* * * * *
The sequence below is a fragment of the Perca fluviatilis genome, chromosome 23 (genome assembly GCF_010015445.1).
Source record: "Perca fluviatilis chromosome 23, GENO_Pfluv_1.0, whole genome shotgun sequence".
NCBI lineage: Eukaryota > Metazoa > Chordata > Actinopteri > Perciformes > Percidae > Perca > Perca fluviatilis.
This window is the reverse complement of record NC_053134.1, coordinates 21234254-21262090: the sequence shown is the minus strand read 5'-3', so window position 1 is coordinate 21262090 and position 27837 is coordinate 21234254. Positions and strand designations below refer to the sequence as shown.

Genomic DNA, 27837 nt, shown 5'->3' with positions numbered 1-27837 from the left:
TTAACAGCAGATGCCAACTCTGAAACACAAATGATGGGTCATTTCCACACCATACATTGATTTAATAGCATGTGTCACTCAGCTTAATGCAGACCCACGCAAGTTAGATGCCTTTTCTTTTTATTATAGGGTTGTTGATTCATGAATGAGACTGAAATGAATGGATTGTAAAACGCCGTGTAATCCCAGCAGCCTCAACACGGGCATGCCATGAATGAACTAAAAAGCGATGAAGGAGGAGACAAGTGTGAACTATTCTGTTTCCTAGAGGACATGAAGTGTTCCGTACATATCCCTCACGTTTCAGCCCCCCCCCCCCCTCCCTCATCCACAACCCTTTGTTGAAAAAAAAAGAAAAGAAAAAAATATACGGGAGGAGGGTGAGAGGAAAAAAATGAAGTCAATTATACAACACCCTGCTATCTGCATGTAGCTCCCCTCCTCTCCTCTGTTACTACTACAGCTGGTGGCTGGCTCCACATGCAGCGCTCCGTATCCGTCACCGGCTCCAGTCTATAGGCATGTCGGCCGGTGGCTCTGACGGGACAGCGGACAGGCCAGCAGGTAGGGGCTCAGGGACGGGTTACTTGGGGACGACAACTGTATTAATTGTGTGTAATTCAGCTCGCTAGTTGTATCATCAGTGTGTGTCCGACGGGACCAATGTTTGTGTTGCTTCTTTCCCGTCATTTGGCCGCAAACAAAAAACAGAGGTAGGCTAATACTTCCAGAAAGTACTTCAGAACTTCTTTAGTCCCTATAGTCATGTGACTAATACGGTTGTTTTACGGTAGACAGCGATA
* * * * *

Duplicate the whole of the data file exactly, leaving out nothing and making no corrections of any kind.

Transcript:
The sequence below is a fragment of the Perca fluviatilis genome, chromosome 23 (genome assembly GCF_010015445.1).
Source record: "Perca fluviatilis chromosome 23, GENO_Pfluv_1.0, whole genome shotgun sequence".
NCBI lineage: Eukaryota > Metazoa > Chordata > Actinopteri > Perciformes > Percidae > Perca > Perca fluviatilis.
This window is the reverse complement of record NC_053134.1, coordinates 21234254-21262090: the sequence shown is the minus strand read 5'-3', so window position 1 is coordinate 21262090 and position 27837 is coordinate 21234254. Positions and strand designations below refer to the sequence as shown.

Genomic DNA, 27837 nt, shown 5'->3' with positions numbered 1-27837 from the left:
TTAACAGCAGATGCCAACTCTGAAACACAAATGATGGGTCATTTCCACACCATACATTGATTTAATAGCATGTGTCACTCAGCTTAATGCAGACCCACGCAAGTTAGATGCCTTTTCTTTTTATTATAGGGTTGTTGATTCATGAATGAGACTGAAATGAATGGATTGTAAAACGCCGTGTAATCCCAGCAGCCTCAACACGGGCATGCCATGAATGAACTAAAAAGCGATGAAGGAGGAGACAAGTGTGAACTATTCTGTTTCCTAGAGGACATGAAGTGTTCCGTACATATCCCTCACGTTTCAGCCCCCCCCCCCCCTCCCTCATCCACAACCCTTTGTTGAAAAAAAAAGAAAAGAAAAAAATATACGGGAGGAGGGTGAGAGGAAAAAAATGAAGTCAATTATACAACACCCTGCTATCTGCATGTAGCTCCCCTCCTCTCCTCTGTTACTACTACAGCTGGTGGCTGGCTCCACATGCAGCGCTCCGTATCCGTCACCGGCTCCAGTCTATAGGCATGTCGGCCGGTGGCTCTGACGGGACAGCGGACAGGCCAGCAGGTAGGGGCTCAGGGACGGGTTACTTGGGGACGACAACTGTATTAATTGTGTGTAATTCAGCTCGCTAGTTGTATCATCAGTGTGTGTCCGACGGGACCAATGTTTGTGTTGCTTCTTTCCCGTCATTTGGCCGCAAACAAAAAACAGAGGTAGGCTAATACTTCCAGAAAGTACTTCAGAACTTCTTTAGTCCCTATAGTCATGTGACTAATACGGTTGTTTTACGGTAGACAGCGATA